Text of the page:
Saturday, October 24, 2009

Limiting the multi-touch vocabulary

On the classic Nintendo Entertainment System, and many other game systems, there was an extremely limited controller vocabulary.
  • Four way direction-pad
  • A
  • B
  • Select
  • Start
The entire game library of NES, Gameboy, and several other game systems existed in a world with only these five controls. In fact, many games didn't even use all of them! I remember being surprised when a game uses the select button.

At first, it might seem that having so few controls would be a limitation and result in obscure and non-intuitive control schemes. On the contrary, game designers pay a huge amount of attention to usability and design their games so people can pick them up and use them without much thought. Otherwise, gamers would quickly lose patience and their games wouldn't sell.

With multi-touch systems, the possibilities of many touches and complicated gestures seems to blind designers and developers from the fact that you don't really need a rich vocabulary to navigate an application. There are already a few common gestures that are almost universally supported and used across all of the different multi-touch platforms:
  • Tap
  • Pan
  • Pinch in/out
  • Rotate
Using only these few gestures we could build hundreds of applications. In fact, most applications would only need Tap and Pan. (I'm assuming the keyboard would still be used, as necessary.)

Sure, in scenarios that need it, more complicated or custom gestures and manipulations could be used, just like how later game consoles added a few more buttons. But even the latest games use a few primary controls or buttons and the others are only used in special cases.

Before we get crazy, though, we should make an effort to really get the basic gestures right. Figure out what scenarios they should be used, and what metaphors work. Should Pinch In and Pinch Out be used for menu navigation? Does one or two finger rotation make more sense in which scenarios? The early game consoles had hardware and computational limitations that forced them to be creative and make intuitive interfaces. We shouldn't get caught up in all the possible gestures before getting the core set right.

The call to action here is when designing applications, think about the smallest set of multi-touch gestures that would accomplish the job. Can you design a more creative interface that only requires tap and pan? If so, then you might want to opt for that, since it requires the users to learn fewer gestures.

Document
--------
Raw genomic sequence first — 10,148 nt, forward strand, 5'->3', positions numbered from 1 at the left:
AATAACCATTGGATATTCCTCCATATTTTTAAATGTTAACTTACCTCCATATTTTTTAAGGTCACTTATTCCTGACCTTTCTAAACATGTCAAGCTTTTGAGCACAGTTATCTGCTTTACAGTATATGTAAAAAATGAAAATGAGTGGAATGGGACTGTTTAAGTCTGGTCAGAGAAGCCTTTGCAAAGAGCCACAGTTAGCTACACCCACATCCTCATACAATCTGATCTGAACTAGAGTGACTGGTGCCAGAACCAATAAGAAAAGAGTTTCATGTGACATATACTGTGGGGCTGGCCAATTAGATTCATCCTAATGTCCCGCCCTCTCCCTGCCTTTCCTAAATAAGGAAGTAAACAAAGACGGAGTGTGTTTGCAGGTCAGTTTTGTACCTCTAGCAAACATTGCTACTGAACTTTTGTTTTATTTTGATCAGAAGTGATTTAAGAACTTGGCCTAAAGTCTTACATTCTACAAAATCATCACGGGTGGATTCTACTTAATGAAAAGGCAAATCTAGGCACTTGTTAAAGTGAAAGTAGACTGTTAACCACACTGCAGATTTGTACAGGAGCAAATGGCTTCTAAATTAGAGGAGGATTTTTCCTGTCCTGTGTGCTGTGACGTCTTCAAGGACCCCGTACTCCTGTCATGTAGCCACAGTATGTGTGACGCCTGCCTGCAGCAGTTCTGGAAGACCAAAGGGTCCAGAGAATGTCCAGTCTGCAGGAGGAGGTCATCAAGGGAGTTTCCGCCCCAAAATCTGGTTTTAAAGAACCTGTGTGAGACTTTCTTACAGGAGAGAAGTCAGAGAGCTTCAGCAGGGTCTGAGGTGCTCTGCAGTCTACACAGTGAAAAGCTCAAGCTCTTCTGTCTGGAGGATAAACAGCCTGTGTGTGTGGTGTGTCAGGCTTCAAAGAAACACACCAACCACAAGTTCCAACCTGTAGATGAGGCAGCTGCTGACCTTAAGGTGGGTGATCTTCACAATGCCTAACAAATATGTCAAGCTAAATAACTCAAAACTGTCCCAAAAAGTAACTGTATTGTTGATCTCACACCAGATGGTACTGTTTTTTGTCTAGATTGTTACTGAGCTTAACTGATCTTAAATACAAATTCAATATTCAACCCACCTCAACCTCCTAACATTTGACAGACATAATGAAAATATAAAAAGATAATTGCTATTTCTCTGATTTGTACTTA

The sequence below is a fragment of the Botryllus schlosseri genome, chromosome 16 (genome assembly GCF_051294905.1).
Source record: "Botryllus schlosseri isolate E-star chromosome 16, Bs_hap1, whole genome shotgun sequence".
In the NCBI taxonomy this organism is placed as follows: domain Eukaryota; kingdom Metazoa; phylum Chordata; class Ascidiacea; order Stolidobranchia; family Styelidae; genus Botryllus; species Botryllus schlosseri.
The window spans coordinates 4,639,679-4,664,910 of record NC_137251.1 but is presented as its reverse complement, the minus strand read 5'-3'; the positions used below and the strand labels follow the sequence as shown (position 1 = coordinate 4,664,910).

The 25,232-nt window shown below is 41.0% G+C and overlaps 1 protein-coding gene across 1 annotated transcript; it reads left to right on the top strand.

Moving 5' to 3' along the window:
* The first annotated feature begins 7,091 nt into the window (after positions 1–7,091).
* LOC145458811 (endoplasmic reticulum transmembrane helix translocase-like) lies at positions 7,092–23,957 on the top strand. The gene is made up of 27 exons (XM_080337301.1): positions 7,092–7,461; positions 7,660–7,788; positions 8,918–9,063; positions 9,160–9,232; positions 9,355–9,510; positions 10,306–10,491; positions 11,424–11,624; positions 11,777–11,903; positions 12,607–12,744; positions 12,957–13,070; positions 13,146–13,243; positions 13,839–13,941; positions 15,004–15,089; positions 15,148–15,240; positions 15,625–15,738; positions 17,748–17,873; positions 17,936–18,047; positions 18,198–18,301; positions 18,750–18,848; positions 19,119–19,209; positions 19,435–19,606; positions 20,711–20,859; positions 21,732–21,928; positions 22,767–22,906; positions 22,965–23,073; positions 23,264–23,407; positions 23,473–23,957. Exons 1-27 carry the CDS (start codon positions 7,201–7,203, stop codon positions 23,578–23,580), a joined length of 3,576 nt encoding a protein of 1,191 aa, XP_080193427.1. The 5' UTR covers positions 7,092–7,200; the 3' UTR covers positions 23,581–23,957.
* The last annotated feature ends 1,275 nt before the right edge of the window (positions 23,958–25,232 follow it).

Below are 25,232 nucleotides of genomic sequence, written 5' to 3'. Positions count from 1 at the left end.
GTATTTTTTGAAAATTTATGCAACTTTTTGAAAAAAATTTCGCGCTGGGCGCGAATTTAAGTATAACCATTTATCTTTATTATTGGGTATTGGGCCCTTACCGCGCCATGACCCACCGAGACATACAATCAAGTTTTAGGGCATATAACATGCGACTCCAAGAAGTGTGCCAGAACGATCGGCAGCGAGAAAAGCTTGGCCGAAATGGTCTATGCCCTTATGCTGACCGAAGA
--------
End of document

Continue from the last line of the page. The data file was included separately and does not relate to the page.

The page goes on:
Hand Gesture diagrams adapted from Dan Saffer's graphics. Thanks for the contribution, Dan!

Wednesday, October 21, 2009

WPF 4 beta 2 Touch documentation

With the public availability of VS2010 beta 2, the MSDN documentation has also been updated.

Two pages that any touch developers should read are:

What's New in WPF 4: Touch and Manipulation

Walkthrough: Creating Your First Touch Application (Basic scatterview-like pan/rotate/stretch on a rectangle.)

It's pretty easy to get started. I actually wrote a program similar to the walkthrough (before finding the documentation) in about 30 minutes.

Monday, October 5, 2009

Multi-touch mice from Microsoft Research

There is article and video in the Seattle Times about some research into multi-touch mice done by Microsoft Research. There is a video that include four concept mice, each using a different concept and technology. This video is worth watching to see what kind of concepts they came up with.

Before watching the video, I was skeptical about the utility of a multi-touch mouse. Mostly I think that point of view was colored by the fact that I think multi-touch trackpads as being inferior to multi-touch displays. I assumed that a MT mouse would be pretty much the same, but after watching the video, I can see there is some advantage.

My problem with the MT trackpad is that it does not allow the NUI concept of direct manipulation. Sure, it is multi-touch and can recognize gestures, but those gestures are only a small incremental improvement to the scroll-sensitive side area of trackpads. With the trackpad is used to move the cursor, the finger movement is relative to the cursor. When the trackpad is used with a multi-touch gesture, it is also relative, but multi-touch gestures are much better using absolute positioning and direct manipulation. True Natural User Interfaces are not possible with MT trackpads. (Would the iPhone be as cool with a non-touch display and a separate MT trackpad and cursor?)

In the video, they showed that each concept multi-touch mouse has one (or more) regular mouse position sensor on the bottom but also a method to detect (many!) touches somewhere on the top. This is different from MT trackpads in that the cursor positioning is done with relative movement of the entire mouse, but multi-touch gestures are done using the fingers on the MT-sensitive surface. Some of the concept mice even responded to whole palm gestures and positioning.

The separation of the relative cursor positioning from the multi-touch gestures may be a solution to the issues I had with MT trackpads. In addition, it allows additional degrees of freedom so that you can rotate and stretch a picture using gestures while and panning by moving the mouse all at once, for example, whereas with the trackpad you would likely be limited to one type of manipulation at a time.

I can envision an ecosystem where multi-touch mice being accepted as a low-cost enabling technology that introduces people to Natural User Interfaces without a large investment. Those would be used in addition to or to complement multi-touch displays and larger Surface devices. It would benefit NUI adoption by allowing existing computers to use NUI software. While it would add to the complexity of planning interfaces across a larger variety of hardware capabilities, the potential for mass adoption may be more important.

Update: Picture of the mice courtesy of CrunchGear: